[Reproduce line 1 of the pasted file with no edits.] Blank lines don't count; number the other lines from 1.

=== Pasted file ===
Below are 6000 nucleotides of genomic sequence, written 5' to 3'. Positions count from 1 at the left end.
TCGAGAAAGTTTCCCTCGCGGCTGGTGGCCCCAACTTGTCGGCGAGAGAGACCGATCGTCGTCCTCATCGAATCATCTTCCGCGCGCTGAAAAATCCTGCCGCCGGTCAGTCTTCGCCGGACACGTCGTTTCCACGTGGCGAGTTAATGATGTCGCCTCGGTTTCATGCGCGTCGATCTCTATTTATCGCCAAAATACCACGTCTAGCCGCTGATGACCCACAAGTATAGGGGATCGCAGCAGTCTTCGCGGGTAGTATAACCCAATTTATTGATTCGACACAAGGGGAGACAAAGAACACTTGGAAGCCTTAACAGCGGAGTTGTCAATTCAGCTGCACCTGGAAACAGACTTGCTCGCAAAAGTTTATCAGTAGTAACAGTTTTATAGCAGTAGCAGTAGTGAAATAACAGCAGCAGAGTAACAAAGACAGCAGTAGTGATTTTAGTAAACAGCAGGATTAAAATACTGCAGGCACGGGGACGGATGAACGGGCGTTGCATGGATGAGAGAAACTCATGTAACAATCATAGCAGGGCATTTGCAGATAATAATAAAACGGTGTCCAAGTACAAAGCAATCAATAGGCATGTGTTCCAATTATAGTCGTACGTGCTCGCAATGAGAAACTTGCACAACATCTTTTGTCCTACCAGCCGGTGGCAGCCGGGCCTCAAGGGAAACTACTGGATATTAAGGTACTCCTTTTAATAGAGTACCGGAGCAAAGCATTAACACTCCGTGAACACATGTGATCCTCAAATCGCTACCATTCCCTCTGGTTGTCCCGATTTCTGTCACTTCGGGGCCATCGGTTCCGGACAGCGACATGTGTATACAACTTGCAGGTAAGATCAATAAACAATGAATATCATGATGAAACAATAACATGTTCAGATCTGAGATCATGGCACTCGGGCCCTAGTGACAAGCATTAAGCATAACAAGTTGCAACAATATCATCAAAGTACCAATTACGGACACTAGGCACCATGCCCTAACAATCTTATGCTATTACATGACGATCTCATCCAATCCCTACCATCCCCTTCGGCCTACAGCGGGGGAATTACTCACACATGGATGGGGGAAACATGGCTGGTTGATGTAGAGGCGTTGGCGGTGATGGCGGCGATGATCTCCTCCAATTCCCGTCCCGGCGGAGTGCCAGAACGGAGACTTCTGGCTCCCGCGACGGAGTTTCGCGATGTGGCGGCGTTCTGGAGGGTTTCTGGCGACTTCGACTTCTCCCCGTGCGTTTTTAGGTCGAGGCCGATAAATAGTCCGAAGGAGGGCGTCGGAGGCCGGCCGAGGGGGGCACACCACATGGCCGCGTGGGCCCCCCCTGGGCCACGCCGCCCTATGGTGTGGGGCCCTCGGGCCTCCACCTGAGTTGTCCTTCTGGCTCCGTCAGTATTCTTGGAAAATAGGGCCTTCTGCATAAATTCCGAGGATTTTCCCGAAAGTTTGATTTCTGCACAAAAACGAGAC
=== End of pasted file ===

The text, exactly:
Below are 6000 nucleotides of genomic sequence, written 5' to 3'. Positions count from 1 at the left end.